I usually post on a substantially delayed schedule, to preserve anonymity. Of course, there's some topical things that simply doesn't work for, and the economy is one of them. Of course, I haven't had much to say on it for the past three months, but shhh.
So here's my impression of the job market I'm facing: SDET contractors are still okay. According to my inside source, the number of contracts coming in is normal for the year, although more people are coming to my relatively well off metro area to compete for these jobs. I'm still getting harassed by agencies desperate for a good SDET. So my hypothesis that contractors are
The employees that have jobs aren't doing much better. Benefits have taken a massive cut, and payroll deductions are on the table. My salary has stayed exactly the same.
As for developers, I just don't know. My best source is a co-worker who loudly proclaims that there are no jobs to be had, one just has to sit in the mud and wait for the economy to recover. She's a nice person, but I get the feeling she has higher self esteem than her performance warrants. She's been laid off four times, the longest of those lasted a year (after the tech bubble popped). So we'll call that "no information." If anyone has a story to share, feel free.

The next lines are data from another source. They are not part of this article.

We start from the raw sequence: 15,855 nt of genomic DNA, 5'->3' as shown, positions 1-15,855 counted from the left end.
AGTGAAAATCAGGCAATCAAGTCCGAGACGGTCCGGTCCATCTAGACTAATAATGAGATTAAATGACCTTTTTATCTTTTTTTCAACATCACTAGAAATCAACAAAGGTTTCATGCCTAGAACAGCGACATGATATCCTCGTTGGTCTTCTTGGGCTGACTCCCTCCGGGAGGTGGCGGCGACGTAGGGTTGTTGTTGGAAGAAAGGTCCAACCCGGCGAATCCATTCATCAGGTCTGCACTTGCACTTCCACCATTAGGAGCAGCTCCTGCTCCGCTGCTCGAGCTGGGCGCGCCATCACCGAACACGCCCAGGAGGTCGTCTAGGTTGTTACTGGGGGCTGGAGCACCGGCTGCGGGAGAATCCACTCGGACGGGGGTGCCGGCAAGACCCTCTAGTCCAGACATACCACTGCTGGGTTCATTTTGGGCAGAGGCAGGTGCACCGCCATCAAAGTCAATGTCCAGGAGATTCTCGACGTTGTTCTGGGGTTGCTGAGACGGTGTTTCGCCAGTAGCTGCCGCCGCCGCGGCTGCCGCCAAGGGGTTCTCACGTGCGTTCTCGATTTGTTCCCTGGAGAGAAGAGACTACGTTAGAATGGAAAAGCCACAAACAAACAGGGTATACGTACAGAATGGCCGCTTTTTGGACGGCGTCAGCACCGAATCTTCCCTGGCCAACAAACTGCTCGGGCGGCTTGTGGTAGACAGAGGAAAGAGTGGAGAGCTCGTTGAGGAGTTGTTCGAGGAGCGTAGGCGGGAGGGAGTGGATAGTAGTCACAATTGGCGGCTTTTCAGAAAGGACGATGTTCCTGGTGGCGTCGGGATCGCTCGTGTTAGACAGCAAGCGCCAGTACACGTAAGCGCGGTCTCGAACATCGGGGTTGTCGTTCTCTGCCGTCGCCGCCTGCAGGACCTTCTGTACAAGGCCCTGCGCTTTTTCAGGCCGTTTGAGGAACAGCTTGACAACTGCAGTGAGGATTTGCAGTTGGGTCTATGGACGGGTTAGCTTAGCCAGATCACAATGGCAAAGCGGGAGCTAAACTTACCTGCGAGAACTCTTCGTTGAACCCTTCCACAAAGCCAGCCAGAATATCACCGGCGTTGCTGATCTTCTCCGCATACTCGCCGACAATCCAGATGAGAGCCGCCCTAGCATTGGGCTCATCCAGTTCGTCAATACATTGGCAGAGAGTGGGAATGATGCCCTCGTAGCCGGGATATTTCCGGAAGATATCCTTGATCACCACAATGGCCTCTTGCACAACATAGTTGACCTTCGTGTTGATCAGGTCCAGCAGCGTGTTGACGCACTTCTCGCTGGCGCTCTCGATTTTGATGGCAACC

Thursday, January 15, 2009
Sunday, January 11, 2009
Long ago I wrote that it was best not to indicate one had a long term career goal during an interview, because employers don't want to be your stepping stone. This is bullshit. Or rather, it may be true that they don't want to be a stepping stone, but they really don't want to hire an idiot with no ability to plan for their own future. I have heard this from multiple people with hiring influence at multiple companies. My new advice is as follows:
- Indicate that you have a plan, if not a goal. It's okay if that plan is "learn more about industry X and discipline Y and reevaluate in 3 years."
- Your plan should not be set in stone.
- Goals are okay too, with the same caveat that they should not be set in stone.
- The plan you give should have a space for the job you're applying for.